Background Internal appraisal styles, in addition to circadian and social rhythm instability, have been implicated in the development of mood experiences in bipolar disorder (BD), yet potential interactions between these variables remain under researched. Methods This study used online questionnaires to examine relationships between social and circadian rhythm instability, appraisal style and mood within populations at varying vulnerability for BD. Results Participants with BD (n=51), and those at behavioural high-risk (BHR; n=77), exhibited poor sleep quality and a stronger tendency to form internal appraisals of both positive and negative experiences compared to non-clinical controls (n=498) and participants with fibromyalgia (n=80). Participants with BD also exhibited a stronger tendency to adopt an internal, negative appraisal style compared to individuals at BHR. Sleep disturbance and internal appraisal styles were significantly associated with low mood in BD. Limitations Sleep quality and social rhythm stability were assessed using self-report measures only, which may differ from objective measures. Causal relationships between constructs could not be examined due to the cross-sectional design. Conclusions The findings suggest the importance of attending to internal appraisal styles and sleep quality when working therapeutically with individuals diagnosed with BD. Potential differences in the effect of appraisal style at the state and trait level warrant further exploration.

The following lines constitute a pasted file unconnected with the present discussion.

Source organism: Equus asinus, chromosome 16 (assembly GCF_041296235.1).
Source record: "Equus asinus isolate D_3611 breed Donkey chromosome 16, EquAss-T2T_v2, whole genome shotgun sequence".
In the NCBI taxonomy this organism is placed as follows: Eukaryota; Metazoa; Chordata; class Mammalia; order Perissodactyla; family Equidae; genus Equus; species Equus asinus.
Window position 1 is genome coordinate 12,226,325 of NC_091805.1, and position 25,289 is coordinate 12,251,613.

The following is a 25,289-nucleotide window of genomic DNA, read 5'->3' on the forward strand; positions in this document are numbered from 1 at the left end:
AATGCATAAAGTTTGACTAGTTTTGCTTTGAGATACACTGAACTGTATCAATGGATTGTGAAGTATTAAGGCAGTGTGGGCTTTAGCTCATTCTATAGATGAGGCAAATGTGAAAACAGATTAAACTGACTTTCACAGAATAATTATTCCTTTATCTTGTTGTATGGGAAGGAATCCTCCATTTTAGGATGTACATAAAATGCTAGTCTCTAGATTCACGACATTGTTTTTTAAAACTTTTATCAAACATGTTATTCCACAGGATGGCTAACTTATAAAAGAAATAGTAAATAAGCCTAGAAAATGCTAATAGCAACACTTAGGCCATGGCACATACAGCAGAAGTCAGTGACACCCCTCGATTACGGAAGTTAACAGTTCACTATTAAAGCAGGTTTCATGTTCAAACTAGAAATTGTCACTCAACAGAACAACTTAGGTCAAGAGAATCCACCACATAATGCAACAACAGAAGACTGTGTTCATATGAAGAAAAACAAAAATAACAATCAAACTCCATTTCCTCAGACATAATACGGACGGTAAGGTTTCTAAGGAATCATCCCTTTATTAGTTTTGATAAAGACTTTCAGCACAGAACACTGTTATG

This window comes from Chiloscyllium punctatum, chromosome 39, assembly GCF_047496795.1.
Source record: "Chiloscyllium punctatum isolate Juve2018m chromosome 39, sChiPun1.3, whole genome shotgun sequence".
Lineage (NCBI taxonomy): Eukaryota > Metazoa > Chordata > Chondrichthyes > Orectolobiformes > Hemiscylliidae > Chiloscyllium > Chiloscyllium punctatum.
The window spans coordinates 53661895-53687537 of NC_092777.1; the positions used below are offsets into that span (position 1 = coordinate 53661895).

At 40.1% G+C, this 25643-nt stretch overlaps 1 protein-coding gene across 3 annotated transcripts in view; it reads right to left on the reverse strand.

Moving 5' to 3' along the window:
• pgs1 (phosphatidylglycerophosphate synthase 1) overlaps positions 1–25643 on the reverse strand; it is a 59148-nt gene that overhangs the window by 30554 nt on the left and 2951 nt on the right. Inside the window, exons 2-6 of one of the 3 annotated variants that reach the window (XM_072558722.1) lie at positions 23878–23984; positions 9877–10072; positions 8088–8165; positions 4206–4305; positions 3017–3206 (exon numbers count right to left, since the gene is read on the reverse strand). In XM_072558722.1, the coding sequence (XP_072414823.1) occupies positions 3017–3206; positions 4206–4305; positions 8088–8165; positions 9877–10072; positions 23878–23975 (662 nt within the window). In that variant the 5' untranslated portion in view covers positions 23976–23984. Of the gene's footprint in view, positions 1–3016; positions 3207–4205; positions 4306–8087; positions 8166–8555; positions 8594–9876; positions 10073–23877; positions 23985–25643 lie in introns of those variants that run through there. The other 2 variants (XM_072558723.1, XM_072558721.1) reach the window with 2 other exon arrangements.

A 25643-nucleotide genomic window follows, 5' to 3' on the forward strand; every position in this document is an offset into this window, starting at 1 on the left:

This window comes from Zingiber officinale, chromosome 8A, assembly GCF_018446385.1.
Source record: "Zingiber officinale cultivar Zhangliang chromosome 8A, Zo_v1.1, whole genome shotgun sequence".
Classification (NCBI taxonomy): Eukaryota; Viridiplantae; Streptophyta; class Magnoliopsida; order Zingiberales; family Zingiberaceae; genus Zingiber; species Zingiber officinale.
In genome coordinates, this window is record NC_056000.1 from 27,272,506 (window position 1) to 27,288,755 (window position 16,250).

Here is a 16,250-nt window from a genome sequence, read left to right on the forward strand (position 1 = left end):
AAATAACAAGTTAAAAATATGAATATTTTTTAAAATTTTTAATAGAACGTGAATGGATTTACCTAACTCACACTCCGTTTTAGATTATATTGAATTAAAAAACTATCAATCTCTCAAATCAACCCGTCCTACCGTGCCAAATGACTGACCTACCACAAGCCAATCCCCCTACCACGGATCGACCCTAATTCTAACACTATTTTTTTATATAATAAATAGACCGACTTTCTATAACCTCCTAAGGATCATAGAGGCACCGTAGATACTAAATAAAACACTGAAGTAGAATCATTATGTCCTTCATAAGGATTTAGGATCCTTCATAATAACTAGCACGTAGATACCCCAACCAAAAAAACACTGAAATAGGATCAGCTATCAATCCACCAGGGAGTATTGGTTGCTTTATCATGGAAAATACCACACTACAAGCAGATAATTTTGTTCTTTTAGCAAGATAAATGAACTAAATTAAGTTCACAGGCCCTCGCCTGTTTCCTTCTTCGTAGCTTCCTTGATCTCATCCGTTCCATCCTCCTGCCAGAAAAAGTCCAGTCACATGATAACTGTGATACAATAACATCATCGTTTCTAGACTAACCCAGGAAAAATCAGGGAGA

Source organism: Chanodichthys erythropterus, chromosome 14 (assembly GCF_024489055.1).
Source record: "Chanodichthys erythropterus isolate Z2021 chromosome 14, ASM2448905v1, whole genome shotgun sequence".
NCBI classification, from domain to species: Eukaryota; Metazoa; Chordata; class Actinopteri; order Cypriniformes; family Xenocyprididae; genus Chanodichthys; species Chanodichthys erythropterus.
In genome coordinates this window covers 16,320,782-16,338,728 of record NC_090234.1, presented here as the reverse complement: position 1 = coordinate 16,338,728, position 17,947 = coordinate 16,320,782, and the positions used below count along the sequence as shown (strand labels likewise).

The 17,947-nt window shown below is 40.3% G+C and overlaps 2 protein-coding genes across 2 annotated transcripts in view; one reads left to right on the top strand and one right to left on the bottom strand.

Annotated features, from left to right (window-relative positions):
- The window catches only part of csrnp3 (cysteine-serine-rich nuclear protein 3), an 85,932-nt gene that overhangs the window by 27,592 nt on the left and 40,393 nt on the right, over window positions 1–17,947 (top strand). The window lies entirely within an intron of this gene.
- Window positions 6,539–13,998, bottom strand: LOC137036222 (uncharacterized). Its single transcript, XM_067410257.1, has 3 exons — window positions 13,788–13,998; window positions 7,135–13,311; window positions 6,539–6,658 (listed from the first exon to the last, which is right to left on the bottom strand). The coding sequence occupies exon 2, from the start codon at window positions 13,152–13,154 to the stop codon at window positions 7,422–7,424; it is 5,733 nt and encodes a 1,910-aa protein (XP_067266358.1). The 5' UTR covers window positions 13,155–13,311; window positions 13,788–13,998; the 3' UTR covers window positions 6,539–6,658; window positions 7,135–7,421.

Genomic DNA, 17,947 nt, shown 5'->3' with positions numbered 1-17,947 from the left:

Banks, F. D., Lobban, F., Fanshawe, T. R., & Jones, S. H. (2016). Associations between circadian rhythm instability, appraisal style and mood in bipolar disorder. Journal of Affective Disorders, 203, 166–175. https://doi.org/10.1016/j.jad.2016.05.075